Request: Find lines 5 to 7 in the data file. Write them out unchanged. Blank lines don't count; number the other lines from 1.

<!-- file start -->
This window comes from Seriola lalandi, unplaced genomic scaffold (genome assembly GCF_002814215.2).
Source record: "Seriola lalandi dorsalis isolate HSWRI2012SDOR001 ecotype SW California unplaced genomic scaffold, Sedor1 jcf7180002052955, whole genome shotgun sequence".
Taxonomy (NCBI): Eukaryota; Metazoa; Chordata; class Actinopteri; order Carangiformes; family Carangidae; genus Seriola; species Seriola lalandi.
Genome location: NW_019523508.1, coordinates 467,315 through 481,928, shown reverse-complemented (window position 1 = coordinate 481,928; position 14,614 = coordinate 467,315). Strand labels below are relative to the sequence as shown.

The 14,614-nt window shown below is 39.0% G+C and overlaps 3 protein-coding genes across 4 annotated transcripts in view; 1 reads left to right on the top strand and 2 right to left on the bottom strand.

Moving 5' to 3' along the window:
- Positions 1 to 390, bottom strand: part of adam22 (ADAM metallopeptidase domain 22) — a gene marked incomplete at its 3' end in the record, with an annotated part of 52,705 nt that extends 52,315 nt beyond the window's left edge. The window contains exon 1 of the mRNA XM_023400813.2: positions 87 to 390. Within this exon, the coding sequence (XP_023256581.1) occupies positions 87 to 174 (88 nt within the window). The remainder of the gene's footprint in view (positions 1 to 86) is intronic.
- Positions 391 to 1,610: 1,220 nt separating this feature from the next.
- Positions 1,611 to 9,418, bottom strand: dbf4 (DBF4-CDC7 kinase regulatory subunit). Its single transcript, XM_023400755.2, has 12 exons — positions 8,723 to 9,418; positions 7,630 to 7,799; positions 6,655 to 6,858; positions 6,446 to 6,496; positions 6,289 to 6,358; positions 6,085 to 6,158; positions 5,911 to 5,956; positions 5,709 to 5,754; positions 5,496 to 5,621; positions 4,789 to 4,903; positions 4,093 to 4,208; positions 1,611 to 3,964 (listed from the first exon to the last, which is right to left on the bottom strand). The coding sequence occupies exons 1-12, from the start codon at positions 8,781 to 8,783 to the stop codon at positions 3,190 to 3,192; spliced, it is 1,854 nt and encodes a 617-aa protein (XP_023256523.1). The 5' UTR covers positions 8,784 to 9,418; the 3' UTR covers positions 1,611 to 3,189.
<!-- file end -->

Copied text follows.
The 14,614-nt window shown below is 39.0% G+C and overlaps 3 protein-coding genes across 4 annotated transcripts in view; 1 reads left to right on the top strand and 2 right to left on the bottom strand.

Moving 5' to 3' along the window:
- Positions 1 to 390, bottom strand: part of adam22 (ADAM metallopeptidase domain 22) — a gene marked incomplete at its 3' end in the record, with an annotated part of 52,705 nt that extends 52,315 nt beyond the window's left edge. The window contains exon 1 of the mRNA XM_023400813.2: positions 87 to 390. Within this exon, the coding sequence (XP_023256581.1) occupies positions 87 to 174 (88 nt within the window). The remainder of the gene's footprint in view (positions 1 to 86) is intronic.